From reading the article, it sounds like a lot of crazy behavior befitting crazy times, but Firestone did have some brilliant, original ideas:
“Firestone took Marx further and put women in the picture,” she said. “This was our oppression, all laid out.” And not just women’s oppression. The book’s longest chapter, “Down with Childhood,” chronicled the ways that children’s lives had become constrained and regulated in modern society. “With the increase and exaggeration of children’s dependence, woman’s bondage to motherhood was also extended to its limits,” Firestone wrote. “Women and children were now in the same lousy boat.” The argument drew the appreciation of one notable feminist, which must have pleased Firestone. Simone de Beauvoir told Ms. that only Firestone “has suggested something new,” noting how the book “associates Women’s Liberation with children’s liberation.”
The liberator for Firestone was the right to be loved for oneself, not as part of a patronage system “to pass on power and privilege.” She was trying to imagine a “home” where “all relationships would be based on love alone,” a world, to quote the last words of the book, that allows “love to flow unimpeded.”
A passage farther along in the article gave me the willies. It’s one of the things that I worried about living alone in L.A.– that if I ever slipped down a rabbit hole of delusional thinking there would be no one keeping tabs. Certainly one comes across a lot of that here. I also, admittedly, often have a sense of social defeat:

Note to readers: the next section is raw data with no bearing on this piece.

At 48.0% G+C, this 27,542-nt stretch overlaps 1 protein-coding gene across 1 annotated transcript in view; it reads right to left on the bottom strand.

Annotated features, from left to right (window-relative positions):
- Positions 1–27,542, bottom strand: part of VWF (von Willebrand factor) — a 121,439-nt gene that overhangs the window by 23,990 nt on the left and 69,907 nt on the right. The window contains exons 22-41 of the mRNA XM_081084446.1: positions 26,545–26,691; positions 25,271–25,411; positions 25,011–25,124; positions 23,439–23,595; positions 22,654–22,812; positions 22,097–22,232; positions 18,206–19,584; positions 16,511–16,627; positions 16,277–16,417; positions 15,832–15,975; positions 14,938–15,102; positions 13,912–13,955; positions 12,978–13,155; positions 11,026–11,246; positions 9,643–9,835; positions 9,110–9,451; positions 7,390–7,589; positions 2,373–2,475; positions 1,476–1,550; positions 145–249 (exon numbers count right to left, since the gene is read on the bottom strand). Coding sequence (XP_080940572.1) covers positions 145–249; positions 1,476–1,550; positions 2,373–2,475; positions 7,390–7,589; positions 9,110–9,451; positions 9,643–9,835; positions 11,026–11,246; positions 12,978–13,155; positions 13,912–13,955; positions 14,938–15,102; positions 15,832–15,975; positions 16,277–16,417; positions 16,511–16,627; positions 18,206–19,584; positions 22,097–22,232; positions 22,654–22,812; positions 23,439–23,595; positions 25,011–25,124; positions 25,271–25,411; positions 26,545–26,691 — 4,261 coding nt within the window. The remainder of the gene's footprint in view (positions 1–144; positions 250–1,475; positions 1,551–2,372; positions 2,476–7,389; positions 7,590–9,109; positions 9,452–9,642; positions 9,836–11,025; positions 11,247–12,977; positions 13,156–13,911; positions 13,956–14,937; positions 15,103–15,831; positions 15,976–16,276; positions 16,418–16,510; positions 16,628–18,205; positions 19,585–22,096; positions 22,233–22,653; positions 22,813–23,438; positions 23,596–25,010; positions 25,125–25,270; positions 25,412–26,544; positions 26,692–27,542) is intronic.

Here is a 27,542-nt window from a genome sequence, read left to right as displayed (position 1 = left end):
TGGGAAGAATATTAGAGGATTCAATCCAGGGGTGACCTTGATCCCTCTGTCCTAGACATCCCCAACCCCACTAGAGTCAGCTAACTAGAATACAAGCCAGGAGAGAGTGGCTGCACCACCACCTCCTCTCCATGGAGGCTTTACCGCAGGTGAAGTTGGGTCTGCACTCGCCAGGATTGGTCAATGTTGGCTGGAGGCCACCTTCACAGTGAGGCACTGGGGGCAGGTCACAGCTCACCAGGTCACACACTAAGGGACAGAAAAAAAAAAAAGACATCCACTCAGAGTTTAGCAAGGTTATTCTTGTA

In 2005, when Jean-Paul Selten and Elizabeth Cantor-Graae, experts on the epidemiology of schizophrenia, reviewed various risk factors—foremost among them migration, racism, and urban upbringing—they found that the factors all involved chronic isolation and loneliness, a condition that they called “social defeat.” They theorized that “social support protects against the development of schizophrenia.”
Wow, great link! I hadn’t heard of her – fascinating article. What was so interesting/tragic was that she seemed to will herself to have “madness”; to be seen as crazy or insane as her fate. In her letters she seemed very much sane and able to recognise her situation; it was almost like she willed herself to a type of madness from pride. If I can’t change the world I will fail in myself completely kind of thing. I read some articles about madness/schizophrenia after finishing the NYTimes article, and from what they say it’s actually related to other issues (brain injury, hormonal imbalances – in men and women, bipolar disorders, degenerative diseases etc) but the type of “madness” Firestone
had seemed to be completely self-willed and not what I would consider “real” madness, e.g. where there is no choice. It seemed to be her one (misguided) way of being stubbornly true to her values.